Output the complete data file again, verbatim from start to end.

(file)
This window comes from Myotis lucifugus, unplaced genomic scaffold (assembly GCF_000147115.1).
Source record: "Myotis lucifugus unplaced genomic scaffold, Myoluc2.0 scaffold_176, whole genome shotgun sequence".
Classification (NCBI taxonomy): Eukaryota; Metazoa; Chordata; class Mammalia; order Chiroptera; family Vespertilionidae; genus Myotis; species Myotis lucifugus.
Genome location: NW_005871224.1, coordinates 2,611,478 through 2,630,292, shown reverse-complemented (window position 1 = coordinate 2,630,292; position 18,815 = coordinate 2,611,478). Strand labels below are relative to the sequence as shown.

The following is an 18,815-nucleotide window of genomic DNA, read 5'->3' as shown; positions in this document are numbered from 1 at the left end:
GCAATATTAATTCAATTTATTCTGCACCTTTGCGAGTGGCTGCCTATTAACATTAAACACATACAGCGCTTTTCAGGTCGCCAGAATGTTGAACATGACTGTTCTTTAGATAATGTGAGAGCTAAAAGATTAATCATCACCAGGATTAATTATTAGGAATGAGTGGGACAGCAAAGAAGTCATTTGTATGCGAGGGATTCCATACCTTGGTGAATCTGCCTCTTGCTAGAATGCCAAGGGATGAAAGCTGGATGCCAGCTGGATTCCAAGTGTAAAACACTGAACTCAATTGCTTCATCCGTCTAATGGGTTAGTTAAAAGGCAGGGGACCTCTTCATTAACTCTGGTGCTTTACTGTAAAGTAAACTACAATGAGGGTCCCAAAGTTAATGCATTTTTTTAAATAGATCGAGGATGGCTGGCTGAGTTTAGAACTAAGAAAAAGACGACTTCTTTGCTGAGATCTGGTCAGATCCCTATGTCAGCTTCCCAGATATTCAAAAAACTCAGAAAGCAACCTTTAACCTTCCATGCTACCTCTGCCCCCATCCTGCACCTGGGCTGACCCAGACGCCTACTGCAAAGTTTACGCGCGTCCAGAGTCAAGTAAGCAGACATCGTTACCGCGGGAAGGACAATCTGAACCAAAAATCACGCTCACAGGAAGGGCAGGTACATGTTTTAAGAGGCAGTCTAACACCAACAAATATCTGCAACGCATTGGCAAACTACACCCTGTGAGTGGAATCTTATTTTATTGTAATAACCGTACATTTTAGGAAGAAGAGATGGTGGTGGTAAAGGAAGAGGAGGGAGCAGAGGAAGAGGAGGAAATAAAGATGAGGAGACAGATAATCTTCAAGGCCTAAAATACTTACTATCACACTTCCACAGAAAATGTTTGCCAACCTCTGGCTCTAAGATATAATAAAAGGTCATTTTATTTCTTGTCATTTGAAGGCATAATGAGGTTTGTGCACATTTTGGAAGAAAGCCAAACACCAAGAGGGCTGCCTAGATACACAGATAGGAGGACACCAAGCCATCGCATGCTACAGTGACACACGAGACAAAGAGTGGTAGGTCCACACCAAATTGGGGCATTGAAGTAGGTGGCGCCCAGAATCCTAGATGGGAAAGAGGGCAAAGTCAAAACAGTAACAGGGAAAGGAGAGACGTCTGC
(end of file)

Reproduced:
This window comes from Myotis lucifugus, unplaced genomic scaffold (assembly GCF_000147115.1).
Source record: "Myotis lucifugus unplaced genomic scaffold, Myoluc2.0 scaffold_176, whole genome shotgun sequence".
Classification (NCBI taxonomy): Eukaryota; Metazoa; Chordata; class Mammalia; order Chiroptera; family Vespertilionidae; genus Myotis; species Myotis lucifugus.
Genome location: NW_005871224.1, coordinates 2,611,478 through 2,630,292, shown reverse-complemented (window position 1 = coordinate 2,630,292; position 18,815 = coordinate 2,611,478). Strand labels below are relative to the sequence as shown.

The following is an 18,815-nucleotide window of genomic DNA, read 5'->3' as shown; positions in this document are numbered from 1 at the left end:
GCAATATTAATTCAATTTATTCTGCACCTTTGCGAGTGGCTGCCTATTAACATTAAACACATACAGCGCTTTTCAGGTCGCCAGAATGTTGAACATGACTGTTCTTTAGATAATGTGAGAGCTAAAAGATTAATCATCACCAGGATTAATTATTAGGAATGAGTGGGACAGCAAAGAAGTCATTTGTATGCGAGGGATTCCATACCTTGGTGAATCTGCCTCTTGCTAGAATGCCAAGGGATGAAAGCTGGATGCCAGCTGGATTCCAAGTGTAAAACACTGAACTCAATTGCTTCATCCGTCTAATGGGTTAGTTAAAAGGCAGGGGACCTCTTCATTAACTCTGGTGCTTTACTGTAAAGTAAACTACAATGAGGGTCCCAAAGTTAATGCATTTTTTTAAATAGATCGAGGATGGCTGGCTGAGTTTAGAACTAAGAAAAAGACGACTTCTTTGCTGAGATCTGGTCAGATCCCTATGTCAGCTTCCCAGATATTCAAAAAACTCAGAAAGCAACCTTTAACCTTCCATGCTACCTCTGCCCCCATCCTGCACCTGGGCTGACCCAGACGCCTACTGCAAAGTTTACGCGCGTCCAGAGTCAAGTAAGCAGACATCGTTACCGCGGGAAGGACAATCTGAACCAAAAATCACGCTCACAGGAAGGGCAGGTACATGTTTTAAGAGGCAGTCTAACACCAACAAATATCTGCAACGCATTGGCAAACTACACCCTGTGAGTGGAATCTTATTTTATTGTAATAACCGTACATTTTAGGAAGAAGAGATGGTGGTGGTAAAGGAAGAGGAGGGAGCAGAGGAAGAGGAGGAAATAAAGATGAGGAGACAGATAATCTTCAAGGCCTAAAATACTTACTATCACACTTCCACAGAAAATGTTTGCCAACCTCTGGCTCTAAGATATAATAAAAGGTCATTTTATTTCTTGTCATTTGAAGGCATAATGAGGTTTGTGCACATTTTGGAAGAAAGCCAAACACCAAGAGGGCTGCCTAGATACACAGATAGGAGGACACCAAGCCATCGCATGCTACAGTGACACACGAGACAAAGAGTGGTAGGTCCACACCAAATTGGGGCATTGAAGTAGGTGGCGCCCAGAATCCTAGATGGGAAAGAGGGCAAAGTCAAAACAGTAACAGGGAAAGGAGAGACGTCTGC